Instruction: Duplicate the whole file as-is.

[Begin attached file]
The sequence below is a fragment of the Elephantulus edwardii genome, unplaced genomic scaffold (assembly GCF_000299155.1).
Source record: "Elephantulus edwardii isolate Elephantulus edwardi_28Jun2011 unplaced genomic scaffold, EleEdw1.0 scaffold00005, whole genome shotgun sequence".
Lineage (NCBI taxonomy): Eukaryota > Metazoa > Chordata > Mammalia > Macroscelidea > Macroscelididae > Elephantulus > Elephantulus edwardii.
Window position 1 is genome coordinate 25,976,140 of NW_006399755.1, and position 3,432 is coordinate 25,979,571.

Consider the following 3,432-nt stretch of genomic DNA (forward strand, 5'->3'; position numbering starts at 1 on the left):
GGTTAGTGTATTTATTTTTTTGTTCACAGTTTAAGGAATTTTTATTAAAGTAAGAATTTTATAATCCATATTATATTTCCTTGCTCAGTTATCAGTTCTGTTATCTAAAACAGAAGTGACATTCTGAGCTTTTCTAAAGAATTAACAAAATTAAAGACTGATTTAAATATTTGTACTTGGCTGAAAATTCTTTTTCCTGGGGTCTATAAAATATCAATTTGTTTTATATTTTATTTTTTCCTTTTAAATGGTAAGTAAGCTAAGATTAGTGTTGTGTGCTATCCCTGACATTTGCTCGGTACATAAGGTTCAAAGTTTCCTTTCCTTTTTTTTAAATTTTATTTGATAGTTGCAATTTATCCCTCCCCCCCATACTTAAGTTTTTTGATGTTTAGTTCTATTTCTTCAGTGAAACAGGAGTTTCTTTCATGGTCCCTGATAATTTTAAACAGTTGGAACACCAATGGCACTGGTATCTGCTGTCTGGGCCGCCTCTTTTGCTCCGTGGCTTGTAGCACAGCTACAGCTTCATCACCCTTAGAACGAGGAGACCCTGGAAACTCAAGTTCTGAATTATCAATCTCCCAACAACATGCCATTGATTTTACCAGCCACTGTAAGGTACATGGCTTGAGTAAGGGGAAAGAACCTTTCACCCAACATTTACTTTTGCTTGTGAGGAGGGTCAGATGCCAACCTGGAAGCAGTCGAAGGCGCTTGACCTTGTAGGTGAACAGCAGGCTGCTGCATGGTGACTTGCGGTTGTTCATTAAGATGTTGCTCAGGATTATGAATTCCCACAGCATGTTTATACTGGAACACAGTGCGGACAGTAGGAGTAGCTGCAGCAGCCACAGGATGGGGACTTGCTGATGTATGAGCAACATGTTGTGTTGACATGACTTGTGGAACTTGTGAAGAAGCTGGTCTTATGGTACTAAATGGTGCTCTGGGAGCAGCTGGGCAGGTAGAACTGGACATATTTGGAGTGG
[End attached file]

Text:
The sequence below is a fragment of the Elephantulus edwardii genome, unplaced genomic scaffold (assembly GCF_000299155.1).
Source record: "Elephantulus edwardii isolate Elephantulus edwardi_28Jun2011 unplaced genomic scaffold, EleEdw1.0 scaffold00005, whole genome shotgun sequence".
Lineage (NCBI taxonomy): Eukaryota > Metazoa > Chordata > Mammalia > Macroscelidea > Macroscelididae > Elephantulus > Elephantulus edwardii.
Window position 1 is genome coordinate 25,976,140 of NW_006399755.1, and position 3,432 is coordinate 25,979,571.

Consider the following 3,432-nt stretch of genomic DNA (forward strand, 5'->3'; position numbering starts at 1 on the left):
GGTTAGTGTATTTATTTTTTTGTTCACAGTTTAAGGAATTTTTATTAAAGTAAGAATTTTATAATCCATATTATATTTCCTTGCTCAGTTATCAGTTCTGTTATCTAAAACAGAAGTGACATTCTGAGCTTTTCTAAAGAATTAACAAAATTAAAGACTGATTTAAATATTTGTACTTGGCTGAAAATTCTTTTTCCTGGGGTCTATAAAATATCAATTTGTTTTATATTTTATTTTTTCCTTTTAAATGGTAAGTAAGCTAAGATTAGTGTTGTGTGCTATCCCTGACATTTGCTCGGTACATAAGGTTCAAAGTTTCCTTTCCTTTTTTTTAAATTTTATTTGATAGTTGCAATTTATCCCTCCCCCCCATACTTAAGTTTTTTGATGTTTAGTTCTATTTCTTCAGTGAAACAGGAGTTTCTTTCATGGTCCCTGATAATTTTAAACAGTTGGAACACCAATGGCACTGGTATCTGCTGTCTGGGCCGCCTCTTTTGCTCCGTGGCTTGTAGCACAGCTACAGCTTCATCACCCTTAGAACGAGGAGACCCTGGAAACTCAAGTTCTGAATTATCAATCTCCCAACAACATGCCATTGATTTTACCAGCCACTGTAAGGTACATGGCTTGAGTAAGGGGAAAGAACCTTTCACCCAACATTTACTTTTGCTTGTGAGGAGGGTCAGATGCCAACCTGGAAGCAGTCGAAGGCGCTTGACCTTGTAGGTGAACAGCAGGCTGCTGCATGGTGACTTGCGGTTGTTCATTAAGATGTTGCTCAGGATTATGAATTCCCACAGCATGTTTATACTGGAACACAGTGCGGACAGTAGGAGTAGCTGCAGCAGCCACAGGATGGGGACTTGCTGATGTATGAGCAACATGTTGTGTTGACATGACTTGTGGAACTTGTGAAGAAGCTGGTCTTATGGTACTAAATGGTGCTCTGGGAGCAGCTGGGCAGGTAGAACTGGACATATTTGGAGTGG